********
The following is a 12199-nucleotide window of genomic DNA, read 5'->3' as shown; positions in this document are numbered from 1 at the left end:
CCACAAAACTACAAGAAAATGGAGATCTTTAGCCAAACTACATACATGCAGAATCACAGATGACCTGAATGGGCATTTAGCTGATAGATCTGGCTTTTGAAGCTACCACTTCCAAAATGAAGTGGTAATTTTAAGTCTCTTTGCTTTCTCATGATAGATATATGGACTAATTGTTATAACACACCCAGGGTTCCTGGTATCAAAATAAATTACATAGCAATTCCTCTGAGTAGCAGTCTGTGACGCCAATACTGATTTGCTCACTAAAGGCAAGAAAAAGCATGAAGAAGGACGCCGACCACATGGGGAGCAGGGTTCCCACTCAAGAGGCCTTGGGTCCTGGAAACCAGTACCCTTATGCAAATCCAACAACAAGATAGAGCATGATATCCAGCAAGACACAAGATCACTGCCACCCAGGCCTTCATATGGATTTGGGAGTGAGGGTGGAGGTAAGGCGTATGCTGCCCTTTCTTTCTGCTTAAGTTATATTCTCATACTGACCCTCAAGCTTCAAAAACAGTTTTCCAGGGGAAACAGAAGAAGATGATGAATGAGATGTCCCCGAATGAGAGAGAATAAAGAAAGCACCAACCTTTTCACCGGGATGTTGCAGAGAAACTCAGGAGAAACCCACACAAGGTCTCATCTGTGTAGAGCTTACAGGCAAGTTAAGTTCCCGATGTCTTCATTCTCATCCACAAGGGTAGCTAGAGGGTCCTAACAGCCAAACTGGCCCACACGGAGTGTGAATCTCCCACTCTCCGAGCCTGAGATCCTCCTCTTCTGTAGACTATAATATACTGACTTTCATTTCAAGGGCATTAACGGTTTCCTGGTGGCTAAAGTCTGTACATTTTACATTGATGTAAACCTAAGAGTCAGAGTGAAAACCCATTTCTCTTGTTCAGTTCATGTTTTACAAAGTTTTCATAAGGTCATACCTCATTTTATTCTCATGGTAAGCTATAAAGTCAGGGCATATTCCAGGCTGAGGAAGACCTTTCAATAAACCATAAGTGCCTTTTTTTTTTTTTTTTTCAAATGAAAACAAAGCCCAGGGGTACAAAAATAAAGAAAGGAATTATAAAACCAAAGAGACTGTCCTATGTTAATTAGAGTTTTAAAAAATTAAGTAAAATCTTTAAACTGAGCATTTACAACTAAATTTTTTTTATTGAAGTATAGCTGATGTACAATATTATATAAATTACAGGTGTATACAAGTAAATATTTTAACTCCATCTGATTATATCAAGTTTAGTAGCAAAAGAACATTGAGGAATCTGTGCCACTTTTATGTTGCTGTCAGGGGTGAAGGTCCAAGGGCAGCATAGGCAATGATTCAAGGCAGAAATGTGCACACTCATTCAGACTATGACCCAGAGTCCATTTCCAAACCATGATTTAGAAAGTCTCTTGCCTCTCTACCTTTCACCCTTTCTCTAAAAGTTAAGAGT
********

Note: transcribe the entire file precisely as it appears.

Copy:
The following is a 12199-nucleotide window of genomic DNA, read 5'->3' as shown; positions in this document are numbered from 1 at the left end:
CCACAAAACTACAAGAAAATGGAGATCTTTAGCCAAACTACATACATGCAGAATCACAGATGACCTGAATGGGCATTTAGCTGATAGATCTGGCTTTTGAAGCTACCACTTCCAAAATGAAGTGGTAATTTTAAGTCTCTTTGCTTTCTCATGATAGATATATGGACTAATTGTTATAACACACCCAGGGTTCCTGGTATCAAAATAAATTACATAGCAATTCCTCTGAGTAGCAGTCTGTGACGCCAATACTGATTTGCTCACTAAAGGCAAGAAAAAGCATGAAGAAGGACGCCGACCACATGGGGAGCAGGGTTCCCACTCAAGAGGCCTTGGGTCCTGGAAACCAGTACCCTTATGCAAATCCAACAACAAGATAGAGCATGATATCCAGCAAGACACAAGATCACTGCCACCCAGGCCTTCATATGGATTTGGGAGTGAGGGTGGAGGTAAGGCGTATGCTGCCCTTTCTTTCTGCTTAAGTTATATTCTCATACTGACCCTCAAGCTTCAAAAACAGTTTTCCAGGGGAAACAGAAGAAGATGATGAATGAGATGTCCCCGAATGAGAGAGAATAAAGAAAGCACCAACCTTTTCACCGGGATGTTGCAGAGAAACTCAGGAGAAACCCACACAAGGTCTCATCTGTGTAGAGCTTACAGGCAAGTTAAGTTCCCGATGTCTTCATTCTCATCCACAAGGGTAGCTAGAGGGTCCTAACAGCCAAACTGGCCCACACGGAGTGTGAATCTCCCACTCTCCGAGCCTGAGATCCTCCTCTTCTGTAGACTATAATATACTGACTTTCATTTCAAGGGCATTAACGGTTTCCTGGTGGCTAAAGTCTGTACATTTTACATTGATGTAAACCTAAGAGTCAGAGTGAAAACCCATTTCTCTTGTTCAGTTCATGTTTTACAAAGTTTTCATAAGGTCATACCTCATTTTATTCTCATGGTAAGCTATAAAGTCAGGGCATATTCCAGGCTGAGGAAGACCTTTCAATAAACCATAAGTGCCTTTTTTTTTTTTTTTTTCAAATGAAAACAAAGCCCAGGGGTACAAAAATAAAGAAAGGAATTATAAAACCAAAGAGACTGTCCTATGTTAATTAGAGTTTTAAAAAATTAAGTAAAATCTTTAAACTGAGCATTTACAACTAAATTTTTTTTATTGAAGTATAGCTGATGTACAATATTATATAAATTACAGGTGTATACAAGTAAATATTTTAACTCCATCTGATTATATCAAGTTTAGTAGCAAAAGAACATTGAGGAATCTGTGCCACTTTTATGTTGCTGTCAGGGGTGAAGGTCCAAGGGCAGCATAGGCAATGATTCAAGGCAGAAATGTGCACACTCATTCAGACTATGACCCAGAGTCCATTTCCAAACCATGATTTAGAAAGTCTCTTGCCTCTCTACCTTTCACCCTTTCTCTAAAAGTTAAGAGT